The protesting public school teachers with fake doctor's notes swarming the Capitol building in Madison, Wis., insist that Gov. Scott Walker is hell-bent on "union busting." Walker denies that his effort to reform public-sector unions in Wisconsin is anything more than an honest attempt at balancing the state's books.
I hope the protesters are right. Public unions have been a 50-year mistake.
A crucial distinction has been lost in the debate over Walker's proposals: Government unions are not the same thing as private-sector unions.
Traditional, private-sector unions were born out of an often-bloody adversarial relationship between labor and management. It's been said that during World War I, U.S. soldiers had better odds of surviving on the front lines than miners did in West Virginia coal mines. Mine disasters were frequent; hazardous conditions were the norm. In 1907, the Monongah mine explosion claimed the lives of 362 West Virginia miners. Day-to-day life often resembled serfdom, with management controlling vast swaths of the miners' lives. Before unionization and many New Deal-era reforms, Washington had little power to reform conditions by legislation.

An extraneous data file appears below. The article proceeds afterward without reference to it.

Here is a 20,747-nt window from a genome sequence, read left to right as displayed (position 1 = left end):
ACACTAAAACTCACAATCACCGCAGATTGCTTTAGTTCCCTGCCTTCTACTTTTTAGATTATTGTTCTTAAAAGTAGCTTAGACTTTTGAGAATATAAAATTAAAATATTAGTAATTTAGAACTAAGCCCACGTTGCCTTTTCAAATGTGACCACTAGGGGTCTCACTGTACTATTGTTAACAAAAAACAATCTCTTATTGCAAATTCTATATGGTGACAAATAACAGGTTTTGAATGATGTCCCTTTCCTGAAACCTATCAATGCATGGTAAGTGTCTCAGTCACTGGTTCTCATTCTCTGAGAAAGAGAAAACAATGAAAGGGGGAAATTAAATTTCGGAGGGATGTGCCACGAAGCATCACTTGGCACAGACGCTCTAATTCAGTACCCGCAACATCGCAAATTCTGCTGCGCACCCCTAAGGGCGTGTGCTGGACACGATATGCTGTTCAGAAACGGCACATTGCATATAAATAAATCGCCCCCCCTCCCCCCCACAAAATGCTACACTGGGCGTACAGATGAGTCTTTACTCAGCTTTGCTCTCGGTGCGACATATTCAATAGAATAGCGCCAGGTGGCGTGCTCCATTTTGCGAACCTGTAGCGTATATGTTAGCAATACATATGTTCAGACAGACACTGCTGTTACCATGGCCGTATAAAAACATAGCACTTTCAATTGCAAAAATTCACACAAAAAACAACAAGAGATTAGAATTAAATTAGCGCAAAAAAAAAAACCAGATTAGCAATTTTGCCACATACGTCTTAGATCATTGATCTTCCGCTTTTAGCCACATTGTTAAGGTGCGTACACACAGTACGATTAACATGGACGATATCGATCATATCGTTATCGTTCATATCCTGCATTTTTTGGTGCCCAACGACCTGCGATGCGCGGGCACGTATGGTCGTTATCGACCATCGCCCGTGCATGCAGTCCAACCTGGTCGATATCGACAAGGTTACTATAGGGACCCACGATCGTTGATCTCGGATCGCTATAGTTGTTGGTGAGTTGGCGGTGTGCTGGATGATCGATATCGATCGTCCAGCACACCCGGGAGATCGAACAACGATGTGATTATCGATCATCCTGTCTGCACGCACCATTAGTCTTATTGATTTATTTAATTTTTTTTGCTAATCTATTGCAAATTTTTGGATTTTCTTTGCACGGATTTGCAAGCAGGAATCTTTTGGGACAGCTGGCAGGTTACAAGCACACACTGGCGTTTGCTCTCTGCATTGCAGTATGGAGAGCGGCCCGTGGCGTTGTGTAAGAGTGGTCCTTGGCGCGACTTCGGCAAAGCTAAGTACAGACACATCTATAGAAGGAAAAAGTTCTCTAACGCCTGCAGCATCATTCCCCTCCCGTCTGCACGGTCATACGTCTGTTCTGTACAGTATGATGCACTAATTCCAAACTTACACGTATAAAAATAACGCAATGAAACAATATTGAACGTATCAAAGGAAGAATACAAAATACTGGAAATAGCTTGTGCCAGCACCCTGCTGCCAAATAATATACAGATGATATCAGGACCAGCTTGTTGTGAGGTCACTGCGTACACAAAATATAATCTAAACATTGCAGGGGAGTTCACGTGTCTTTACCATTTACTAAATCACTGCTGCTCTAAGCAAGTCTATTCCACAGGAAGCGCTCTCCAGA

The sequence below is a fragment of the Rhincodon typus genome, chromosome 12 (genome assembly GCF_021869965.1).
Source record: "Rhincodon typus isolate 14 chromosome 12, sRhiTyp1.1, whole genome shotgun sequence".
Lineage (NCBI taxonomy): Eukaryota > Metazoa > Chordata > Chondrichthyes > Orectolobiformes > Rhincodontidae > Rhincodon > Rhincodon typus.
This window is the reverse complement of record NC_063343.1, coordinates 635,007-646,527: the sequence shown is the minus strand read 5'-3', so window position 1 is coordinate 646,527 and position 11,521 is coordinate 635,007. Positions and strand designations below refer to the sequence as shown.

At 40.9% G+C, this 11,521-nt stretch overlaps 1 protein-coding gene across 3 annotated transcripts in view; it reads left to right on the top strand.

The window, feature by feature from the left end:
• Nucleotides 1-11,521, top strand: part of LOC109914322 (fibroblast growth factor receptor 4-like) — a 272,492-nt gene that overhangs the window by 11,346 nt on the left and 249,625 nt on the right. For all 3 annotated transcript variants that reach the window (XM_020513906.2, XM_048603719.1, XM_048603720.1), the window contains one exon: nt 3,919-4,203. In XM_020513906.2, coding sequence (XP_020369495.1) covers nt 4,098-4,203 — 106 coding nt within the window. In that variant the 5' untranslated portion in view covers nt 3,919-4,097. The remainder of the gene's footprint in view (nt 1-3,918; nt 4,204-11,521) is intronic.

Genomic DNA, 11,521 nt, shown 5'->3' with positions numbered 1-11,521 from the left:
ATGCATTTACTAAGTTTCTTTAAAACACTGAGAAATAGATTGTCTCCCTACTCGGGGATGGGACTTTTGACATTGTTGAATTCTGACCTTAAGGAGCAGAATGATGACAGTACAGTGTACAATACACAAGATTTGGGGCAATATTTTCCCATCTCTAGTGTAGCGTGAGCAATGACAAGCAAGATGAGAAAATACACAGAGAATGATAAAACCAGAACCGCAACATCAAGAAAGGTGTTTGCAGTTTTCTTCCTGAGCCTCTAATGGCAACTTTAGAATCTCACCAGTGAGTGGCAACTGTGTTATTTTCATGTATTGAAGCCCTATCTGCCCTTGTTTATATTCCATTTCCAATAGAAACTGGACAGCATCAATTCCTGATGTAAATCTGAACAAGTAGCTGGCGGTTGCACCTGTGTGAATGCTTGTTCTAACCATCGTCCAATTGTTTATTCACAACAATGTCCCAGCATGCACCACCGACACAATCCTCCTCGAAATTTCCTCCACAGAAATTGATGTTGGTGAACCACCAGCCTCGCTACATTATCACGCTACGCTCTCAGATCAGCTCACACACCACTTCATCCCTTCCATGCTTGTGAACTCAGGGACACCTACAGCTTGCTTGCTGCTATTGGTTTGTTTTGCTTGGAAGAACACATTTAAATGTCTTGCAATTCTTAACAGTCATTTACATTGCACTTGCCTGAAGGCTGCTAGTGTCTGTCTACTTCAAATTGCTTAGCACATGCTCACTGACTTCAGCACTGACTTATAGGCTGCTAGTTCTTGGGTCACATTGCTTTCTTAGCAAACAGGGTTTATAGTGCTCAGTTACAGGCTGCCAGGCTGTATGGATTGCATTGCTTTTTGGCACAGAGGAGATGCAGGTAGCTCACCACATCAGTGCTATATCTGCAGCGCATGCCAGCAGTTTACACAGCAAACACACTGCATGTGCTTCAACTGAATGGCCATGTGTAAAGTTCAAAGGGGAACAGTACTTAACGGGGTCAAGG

Government unions have no such narrative on their side. Do you recall the Great DMV cave-in of 1959? How about the travails of second-grade teachers recounted in Upton Sinclair's famous schoolhouse sequel to "The Jungle"? No? Don't feel bad, because no such horror stories exist.
Government workers were making good salaries in 1962 when President Kennedy lifted, by executive order (so much for democracy), the federal ban on government unions. Civil service regulations and similar laws had guaranteed good working conditions for generations.
The argument for public unionization wasn't moral, economic or intellectual. It was rankly political.
Traditional organized labor, the backbone of the Democratic Party, was beginning to lose ground. As Daniel DiSalvo wrote in "The Trouble with Public Sector Unions," in the fall issue of National Affairs, JFK saw how in states such as New York and Wisconsin, where public unions were already in place, local liberal pols benefited politically and financially. He took the idea national.
The plan worked perfectly -- too perfectly. Public union membership skyrocketed, and government union support for the party of government skyrocketed with it. From 1989 to 2004, AFSCME -- the American Federation of State, County and Municipal Employees -- gave nearly $40 million to candidates in federal elections, with 98.5 percent going to Democrats, according to the Center for Responsive Politics.
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